A four-day, 27 mile trek from Georgetown to Austin, Texas concluded yesterday with a rally at the Texas State Capitol. The Georgetown-to-Austin Moral March for Democracy was organized by the Poor People’s Campaign as part of the organization’s season of nonviolent moral direct action.
Their message and demands to Congress are clear: end the filibuster, pass all provisions of the For the People Act, restore the 1965 Voting Rights Act, raise the federal minimum wage to $15/hr and create permanent protections for the 11 million undocumented immigrants in the U.S.
Marchers — including the Reverend Jesse Jackson and former Texas congressman Beto O’Rourke — carried signs and chanted in protest the same aforementioned demands throughout their trip to the State Capitol in Austin. The demonstration was inspired by the 1965 54-mile Selma-to-Montgomery March that was influential in the passage of the landmark Voting Rights Act.
This march, however, was a direct response to Senate inaction towards the For The People Act and the John Lewis Voting Rights Act and the Republican-led push to pass restrictive voting laws in states throughout the country. Texas lawmakers are currently in the midst of a power struggle surrounding one of the most contentious voting rights bills. According to the Brennan Center for Justice, at least 18 states have enacted laws restricting voting access in 2021.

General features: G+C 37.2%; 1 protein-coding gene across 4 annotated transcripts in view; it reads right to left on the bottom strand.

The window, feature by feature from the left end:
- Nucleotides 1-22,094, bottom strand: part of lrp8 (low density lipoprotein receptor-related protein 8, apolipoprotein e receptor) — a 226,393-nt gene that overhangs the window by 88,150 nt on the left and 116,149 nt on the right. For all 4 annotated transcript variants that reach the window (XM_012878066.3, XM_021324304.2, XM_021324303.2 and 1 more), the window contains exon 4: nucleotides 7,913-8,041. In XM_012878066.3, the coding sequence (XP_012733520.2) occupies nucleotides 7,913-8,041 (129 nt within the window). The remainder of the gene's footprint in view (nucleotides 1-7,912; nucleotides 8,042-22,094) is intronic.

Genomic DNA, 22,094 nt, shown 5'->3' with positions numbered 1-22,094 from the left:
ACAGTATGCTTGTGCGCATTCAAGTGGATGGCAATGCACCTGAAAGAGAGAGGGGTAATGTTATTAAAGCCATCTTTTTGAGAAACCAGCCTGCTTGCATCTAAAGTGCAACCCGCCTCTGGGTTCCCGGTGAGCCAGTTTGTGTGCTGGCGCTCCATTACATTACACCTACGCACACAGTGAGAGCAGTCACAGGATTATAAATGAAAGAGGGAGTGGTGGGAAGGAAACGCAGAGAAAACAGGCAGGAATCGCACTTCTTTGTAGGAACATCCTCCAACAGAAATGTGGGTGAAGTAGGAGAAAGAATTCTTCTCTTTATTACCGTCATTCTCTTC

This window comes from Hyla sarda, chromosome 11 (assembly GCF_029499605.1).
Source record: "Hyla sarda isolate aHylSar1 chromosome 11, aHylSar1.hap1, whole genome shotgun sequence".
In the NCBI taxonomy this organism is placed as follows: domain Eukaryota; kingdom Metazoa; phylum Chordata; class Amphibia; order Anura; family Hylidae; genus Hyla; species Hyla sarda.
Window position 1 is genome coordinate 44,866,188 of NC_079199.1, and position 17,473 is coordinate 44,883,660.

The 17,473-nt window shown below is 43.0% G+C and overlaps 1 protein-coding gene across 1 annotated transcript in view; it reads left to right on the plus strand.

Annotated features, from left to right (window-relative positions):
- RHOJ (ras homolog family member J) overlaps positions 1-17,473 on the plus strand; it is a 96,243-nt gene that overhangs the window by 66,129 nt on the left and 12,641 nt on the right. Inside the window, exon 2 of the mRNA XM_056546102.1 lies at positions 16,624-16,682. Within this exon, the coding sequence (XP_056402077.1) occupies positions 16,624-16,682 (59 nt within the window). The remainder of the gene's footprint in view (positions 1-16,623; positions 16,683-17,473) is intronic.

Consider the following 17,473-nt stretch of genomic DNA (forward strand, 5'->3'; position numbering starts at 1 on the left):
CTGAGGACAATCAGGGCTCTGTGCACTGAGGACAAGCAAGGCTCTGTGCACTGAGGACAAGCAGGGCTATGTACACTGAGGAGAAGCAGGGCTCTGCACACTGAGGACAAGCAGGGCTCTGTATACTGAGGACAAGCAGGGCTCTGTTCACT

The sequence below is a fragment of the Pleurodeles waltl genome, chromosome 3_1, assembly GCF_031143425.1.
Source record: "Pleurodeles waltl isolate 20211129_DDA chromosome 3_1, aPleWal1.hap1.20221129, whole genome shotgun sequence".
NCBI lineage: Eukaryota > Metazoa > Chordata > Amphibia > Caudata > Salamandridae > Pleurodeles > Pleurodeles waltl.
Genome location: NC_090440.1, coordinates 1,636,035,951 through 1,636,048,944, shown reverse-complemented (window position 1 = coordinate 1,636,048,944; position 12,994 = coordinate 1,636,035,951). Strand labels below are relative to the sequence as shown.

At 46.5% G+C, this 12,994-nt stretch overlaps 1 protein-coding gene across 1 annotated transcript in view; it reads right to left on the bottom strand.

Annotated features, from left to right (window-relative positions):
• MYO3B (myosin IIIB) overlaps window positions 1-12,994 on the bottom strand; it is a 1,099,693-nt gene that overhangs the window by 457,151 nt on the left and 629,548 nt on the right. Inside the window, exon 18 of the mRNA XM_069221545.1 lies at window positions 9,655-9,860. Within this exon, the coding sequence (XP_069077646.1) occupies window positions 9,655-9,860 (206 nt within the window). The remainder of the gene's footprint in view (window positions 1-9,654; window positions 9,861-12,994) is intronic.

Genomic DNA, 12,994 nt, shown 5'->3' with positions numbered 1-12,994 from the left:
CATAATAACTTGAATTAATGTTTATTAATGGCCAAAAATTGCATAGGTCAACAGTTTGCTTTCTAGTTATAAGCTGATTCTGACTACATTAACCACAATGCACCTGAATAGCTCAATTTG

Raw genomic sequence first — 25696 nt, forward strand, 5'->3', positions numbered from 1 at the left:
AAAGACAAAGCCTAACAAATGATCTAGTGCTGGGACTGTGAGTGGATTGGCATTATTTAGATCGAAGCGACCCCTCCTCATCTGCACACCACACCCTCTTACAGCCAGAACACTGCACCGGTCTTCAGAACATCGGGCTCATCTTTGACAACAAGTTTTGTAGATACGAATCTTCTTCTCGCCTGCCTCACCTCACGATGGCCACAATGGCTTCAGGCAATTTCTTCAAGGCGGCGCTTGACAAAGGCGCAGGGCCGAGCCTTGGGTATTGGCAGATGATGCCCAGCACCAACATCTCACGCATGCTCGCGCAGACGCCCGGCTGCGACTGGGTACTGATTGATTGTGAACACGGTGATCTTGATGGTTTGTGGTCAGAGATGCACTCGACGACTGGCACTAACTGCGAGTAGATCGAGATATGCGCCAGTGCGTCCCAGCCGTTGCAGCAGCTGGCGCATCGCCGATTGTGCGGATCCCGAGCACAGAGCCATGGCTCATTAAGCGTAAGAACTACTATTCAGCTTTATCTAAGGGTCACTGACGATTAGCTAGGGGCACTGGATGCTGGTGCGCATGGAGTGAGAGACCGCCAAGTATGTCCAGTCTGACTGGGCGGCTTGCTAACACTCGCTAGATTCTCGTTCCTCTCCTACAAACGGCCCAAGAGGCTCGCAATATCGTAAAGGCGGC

In Austin, thousands of people gathered at the Capitol for the rally, NBC News reported. Close to a dozen organizers, thought leaders and other speakers ignited the crowd with powerful inspiring messages. “There are people from every single part of this state who chose to be here right now to stand up and be counted at this moment for our state, for our country, for democracy,” said O’Rourke. “Are we going to fight for the right to vote? Yes. Are we going to give up until we get it? No. We’re gonna push through. We’re gonna push through until we win this.”
“We’re seeing the greatest attack on voting rights since the end of the civil war and this must change now!” Barber said. “The answer to the problem must meet the challenge…We are gathered in Austin today because the voter suppression efforts being carried out in this statehouse are not just about Texas. They’re not just about Black folk, they’re about poor voters, women voters, rural voters, urban voters… This is why we take moral action now because the infrastructure of this democracy is being threatened now.”
The rally concluded with a musical performance from country music star Willie Nelson. Rev. Barber and the Poor People’s Campaign plan to end their Moral Monday initiative tomorrow (August 2) in D.C., where they will demand voting rights protection and fair living wages.